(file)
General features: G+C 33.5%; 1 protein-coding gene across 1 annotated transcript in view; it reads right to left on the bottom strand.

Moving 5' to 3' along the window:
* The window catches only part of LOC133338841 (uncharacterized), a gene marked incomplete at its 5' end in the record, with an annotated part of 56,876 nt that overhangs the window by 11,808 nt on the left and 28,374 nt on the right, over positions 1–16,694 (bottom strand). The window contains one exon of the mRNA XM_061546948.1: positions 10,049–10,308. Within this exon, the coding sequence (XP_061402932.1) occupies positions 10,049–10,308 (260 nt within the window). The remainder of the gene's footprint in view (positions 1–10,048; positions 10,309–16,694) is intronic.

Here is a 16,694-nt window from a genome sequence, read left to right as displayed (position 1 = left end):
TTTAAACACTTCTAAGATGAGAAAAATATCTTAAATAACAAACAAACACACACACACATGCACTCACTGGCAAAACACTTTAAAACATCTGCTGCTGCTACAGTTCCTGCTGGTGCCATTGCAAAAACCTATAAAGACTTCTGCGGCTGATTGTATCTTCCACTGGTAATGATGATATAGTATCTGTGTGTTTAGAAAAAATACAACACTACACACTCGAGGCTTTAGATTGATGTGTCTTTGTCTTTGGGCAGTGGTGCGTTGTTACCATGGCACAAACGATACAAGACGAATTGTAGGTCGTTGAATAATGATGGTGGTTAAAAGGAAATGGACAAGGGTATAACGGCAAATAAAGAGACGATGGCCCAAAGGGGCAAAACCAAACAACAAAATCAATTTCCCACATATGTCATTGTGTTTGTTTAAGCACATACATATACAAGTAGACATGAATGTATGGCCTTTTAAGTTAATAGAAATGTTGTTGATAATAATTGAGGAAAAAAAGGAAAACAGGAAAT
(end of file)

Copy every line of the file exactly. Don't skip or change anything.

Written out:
General features: G+C 33.5%; 1 protein-coding gene across 1 annotated transcript in view; it reads right to left on the bottom strand.

Moving 5' to 3' along the window:
* The window catches only part of LOC133338841 (uncharacterized), a gene marked incomplete at its 5' end in the record, with an annotated part of 56,876 nt that overhangs the window by 11,808 nt on the left and 28,374 nt on the right, over positions 1–16,694 (bottom strand). The window contains one exon of the mRNA XM_061546948.1: positions 10,049–10,308. Within this exon, the coding sequence (XP_061402932.1) occupies positions 10,049–10,308 (260 nt within the window). The remainder of the gene's footprint in view (positions 1–10,048; positions 10,309–16,694) is intronic.

Here is a 16,694-nt window from a genome sequence, read left to right as displayed (position 1 = left end):
TTTAAACACTTCTAAGATGAGAAAAATATCTTAAATAACAAACAAACACACACACACATGCACTCACTGGCAAAACACTTTAAAACATCTGCTGCTGCTACAGTTCCTGCTGGTGCCATTGCAAAAACCTATAAAGACTTCTGCGGCTGATTGTATCTTCCACTGGTAATGATGATATAGTATCTGTGTGTTTAGAAAAAATACAACACTACACACTCGAGGCTTTAGATTGATGTGTCTTTGTCTTTGGGCAGTGGTGCGTTGTTACCATGGCACAAACGATACAAGACGAATTGTAGGTCGTTGAATAATGATGGTGGTTAAAAGGAAATGGACAAGGGTATAACGGCAAATAAAGAGACGATGGCCCAAAGGGGCAAAACCAAACAACAAAATCAATTTCCCACATATGTCATTGTGTTTGTTTAAGCACATACATATACAAGTAGACATGAATGTATGGCCTTTTAAGTTAATAGAAATGTTGTTGATAATAATTGAGGAAAAAAAGGAAAACAGGAAAT